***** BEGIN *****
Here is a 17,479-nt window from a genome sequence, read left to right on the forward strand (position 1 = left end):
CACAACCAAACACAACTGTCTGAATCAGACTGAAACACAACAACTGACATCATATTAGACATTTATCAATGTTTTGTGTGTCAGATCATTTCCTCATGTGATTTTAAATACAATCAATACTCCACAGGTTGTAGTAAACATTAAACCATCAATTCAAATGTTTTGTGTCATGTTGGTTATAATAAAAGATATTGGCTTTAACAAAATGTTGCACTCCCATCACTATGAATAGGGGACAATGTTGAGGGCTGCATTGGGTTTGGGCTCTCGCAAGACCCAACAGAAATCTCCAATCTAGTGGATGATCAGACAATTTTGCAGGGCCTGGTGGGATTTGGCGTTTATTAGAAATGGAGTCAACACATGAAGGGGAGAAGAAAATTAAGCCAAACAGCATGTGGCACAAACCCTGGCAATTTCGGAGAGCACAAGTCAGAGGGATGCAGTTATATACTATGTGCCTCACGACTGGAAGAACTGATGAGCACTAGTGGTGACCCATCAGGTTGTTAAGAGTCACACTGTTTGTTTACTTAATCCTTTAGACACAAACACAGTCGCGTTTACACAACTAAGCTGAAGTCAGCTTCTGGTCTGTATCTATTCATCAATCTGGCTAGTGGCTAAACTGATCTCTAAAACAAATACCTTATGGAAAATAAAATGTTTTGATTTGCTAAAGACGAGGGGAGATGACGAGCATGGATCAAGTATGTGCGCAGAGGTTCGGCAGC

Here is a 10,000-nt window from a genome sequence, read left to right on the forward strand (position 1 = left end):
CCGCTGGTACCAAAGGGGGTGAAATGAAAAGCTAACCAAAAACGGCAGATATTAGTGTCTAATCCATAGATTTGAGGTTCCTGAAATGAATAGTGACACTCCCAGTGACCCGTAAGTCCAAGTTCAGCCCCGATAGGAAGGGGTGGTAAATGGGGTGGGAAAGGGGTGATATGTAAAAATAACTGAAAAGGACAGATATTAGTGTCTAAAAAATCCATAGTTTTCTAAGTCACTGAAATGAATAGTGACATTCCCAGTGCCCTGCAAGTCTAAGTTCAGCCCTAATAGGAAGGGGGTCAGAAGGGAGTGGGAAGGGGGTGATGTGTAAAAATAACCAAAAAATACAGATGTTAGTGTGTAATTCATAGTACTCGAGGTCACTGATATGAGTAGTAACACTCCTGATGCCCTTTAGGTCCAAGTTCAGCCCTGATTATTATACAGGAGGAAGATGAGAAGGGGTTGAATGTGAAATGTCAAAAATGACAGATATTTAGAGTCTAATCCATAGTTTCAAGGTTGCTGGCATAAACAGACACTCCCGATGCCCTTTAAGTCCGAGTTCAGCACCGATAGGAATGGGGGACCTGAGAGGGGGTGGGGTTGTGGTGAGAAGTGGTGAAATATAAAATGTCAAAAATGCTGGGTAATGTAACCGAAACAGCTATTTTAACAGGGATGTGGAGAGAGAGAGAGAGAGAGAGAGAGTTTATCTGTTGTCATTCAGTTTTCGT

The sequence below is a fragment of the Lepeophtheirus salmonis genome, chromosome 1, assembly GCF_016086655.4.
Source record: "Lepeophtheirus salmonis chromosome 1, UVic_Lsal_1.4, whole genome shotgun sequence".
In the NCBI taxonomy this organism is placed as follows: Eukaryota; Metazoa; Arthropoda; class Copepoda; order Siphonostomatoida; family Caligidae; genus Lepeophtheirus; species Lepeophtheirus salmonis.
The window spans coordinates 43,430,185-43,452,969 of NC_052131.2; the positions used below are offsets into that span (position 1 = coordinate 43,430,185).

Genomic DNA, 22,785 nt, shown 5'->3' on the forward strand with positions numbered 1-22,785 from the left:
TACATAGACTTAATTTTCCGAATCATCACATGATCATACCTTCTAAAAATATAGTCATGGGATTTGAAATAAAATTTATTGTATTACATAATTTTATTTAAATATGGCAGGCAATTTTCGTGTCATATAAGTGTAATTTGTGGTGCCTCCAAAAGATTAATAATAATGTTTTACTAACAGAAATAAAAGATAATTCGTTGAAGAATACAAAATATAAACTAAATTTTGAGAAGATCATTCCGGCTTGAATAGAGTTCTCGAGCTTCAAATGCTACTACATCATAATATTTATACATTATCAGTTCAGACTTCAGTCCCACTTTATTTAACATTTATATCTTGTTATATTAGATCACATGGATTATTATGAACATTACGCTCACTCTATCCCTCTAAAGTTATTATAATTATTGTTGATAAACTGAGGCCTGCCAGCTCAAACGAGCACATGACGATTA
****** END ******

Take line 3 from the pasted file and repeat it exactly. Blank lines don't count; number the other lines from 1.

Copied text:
Here is a 10,000-nt window from a genome sequence, read left to right on the forward strand (position 1 = left end):